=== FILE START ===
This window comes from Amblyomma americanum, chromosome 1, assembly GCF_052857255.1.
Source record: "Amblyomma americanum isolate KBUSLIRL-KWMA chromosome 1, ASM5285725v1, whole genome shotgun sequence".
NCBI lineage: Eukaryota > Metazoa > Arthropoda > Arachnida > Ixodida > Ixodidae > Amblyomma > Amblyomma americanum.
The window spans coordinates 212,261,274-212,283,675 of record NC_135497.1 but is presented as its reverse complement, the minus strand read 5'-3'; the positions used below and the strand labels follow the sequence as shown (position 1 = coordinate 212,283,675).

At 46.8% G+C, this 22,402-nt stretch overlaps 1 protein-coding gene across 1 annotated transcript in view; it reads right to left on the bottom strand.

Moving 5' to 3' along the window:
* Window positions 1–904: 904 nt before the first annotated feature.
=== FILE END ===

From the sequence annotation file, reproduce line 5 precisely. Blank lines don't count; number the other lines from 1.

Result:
At 46.8% G+C, this 22,402-nt stretch overlaps 1 protein-coding gene across 1 annotated transcript in view; it reads right to left on the bottom strand.